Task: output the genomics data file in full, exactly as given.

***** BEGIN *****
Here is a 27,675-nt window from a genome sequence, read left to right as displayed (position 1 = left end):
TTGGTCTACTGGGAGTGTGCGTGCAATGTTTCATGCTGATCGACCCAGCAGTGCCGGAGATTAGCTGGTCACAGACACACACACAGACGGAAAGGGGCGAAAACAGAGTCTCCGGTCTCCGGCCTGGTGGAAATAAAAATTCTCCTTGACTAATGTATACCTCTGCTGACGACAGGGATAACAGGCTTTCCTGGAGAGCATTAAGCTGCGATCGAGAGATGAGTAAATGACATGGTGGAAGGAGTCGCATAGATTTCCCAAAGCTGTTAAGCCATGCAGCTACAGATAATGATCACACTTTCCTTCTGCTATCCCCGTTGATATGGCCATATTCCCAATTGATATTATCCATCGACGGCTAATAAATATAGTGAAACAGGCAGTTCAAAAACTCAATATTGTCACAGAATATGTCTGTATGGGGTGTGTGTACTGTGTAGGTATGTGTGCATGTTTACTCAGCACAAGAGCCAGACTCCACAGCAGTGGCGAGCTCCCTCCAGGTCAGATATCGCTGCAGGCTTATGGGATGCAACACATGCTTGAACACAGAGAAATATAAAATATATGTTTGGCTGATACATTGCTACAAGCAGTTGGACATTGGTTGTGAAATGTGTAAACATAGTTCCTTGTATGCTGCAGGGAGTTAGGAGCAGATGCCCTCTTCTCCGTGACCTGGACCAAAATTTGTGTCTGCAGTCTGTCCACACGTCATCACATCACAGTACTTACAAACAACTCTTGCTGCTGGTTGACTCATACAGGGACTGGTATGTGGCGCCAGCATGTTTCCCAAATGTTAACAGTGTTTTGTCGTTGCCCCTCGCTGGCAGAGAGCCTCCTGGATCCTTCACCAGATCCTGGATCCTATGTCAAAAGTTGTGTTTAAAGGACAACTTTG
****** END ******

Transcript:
Here is a 27,675-nt window from a genome sequence, read left to right as displayed (position 1 = left end):
TTGGTCTACTGGGAGTGTGCGTGCAATGTTTCATGCTGATCGACCCAGCAGTGCCGGAGATTAGCTGGTCACAGACACACACACAGACGGAAAGGGGCGAAAACAGAGTCTCCGGTCTCCGGCCTGGTGGAAATAAAAATTCTCCTTGACTAATGTATACCTCTGCTGACGACAGGGATAACAGGCTTTCCTGGAGAGCATTAAGCTGCGATCGAGAGATGAGTAAATGACATGGTGGAAGGAGTCGCATAGATTTCCCAAAGCTGTTAAGCCATGCAGCTACAGATAATGATCACACTTTCCTTCTGCTATCCCCGTTGATATGGCCATATTCCCAATTGATATTATCCATCGACGGCTAATAAATATAGTGAAACAGGCAGTTCAAAAACTCAATATTGTCACAGAATATGTCTGTATGGGGTGTGTGTACTGTGTAGGTATGTGTGCATGTTTACTCAGCACAAGAGCCAGACTCCACAGCAGTGGCGAGCTCCCTCCAGGTCAGATATCGCTGCAGGCTTATGGGATGCAACACATGCTTGAACACAGAGAAATATAAAATATATGTTTGGCTGATACATTGCTACAAGCAGTTGGACATTGGTTGTGAAATGTGTAAACATAGTTCCTTGTATGCTGCAGGGAGTTAGGAGCAGATGCCCTCTTCTCCGTGACCTGGACCAAAATTTGTGTCTGCAGTCTGTCCACACGTCATCACATCACAGTACTTACAAACAACTCTTGCTGCTGGTTGACTCATACAGGGACTGGTATGTGGCGCCAGCATGTTTCCCAAATGTTAACAGTGTTTTGTCGTTGCCCCTCGCTGGCAGAGAGCCTCCTGGATCCTTCACCAGATCCTGGATCCTATGTCAAAAGTTGTGTTTAAAGGACAACTTTG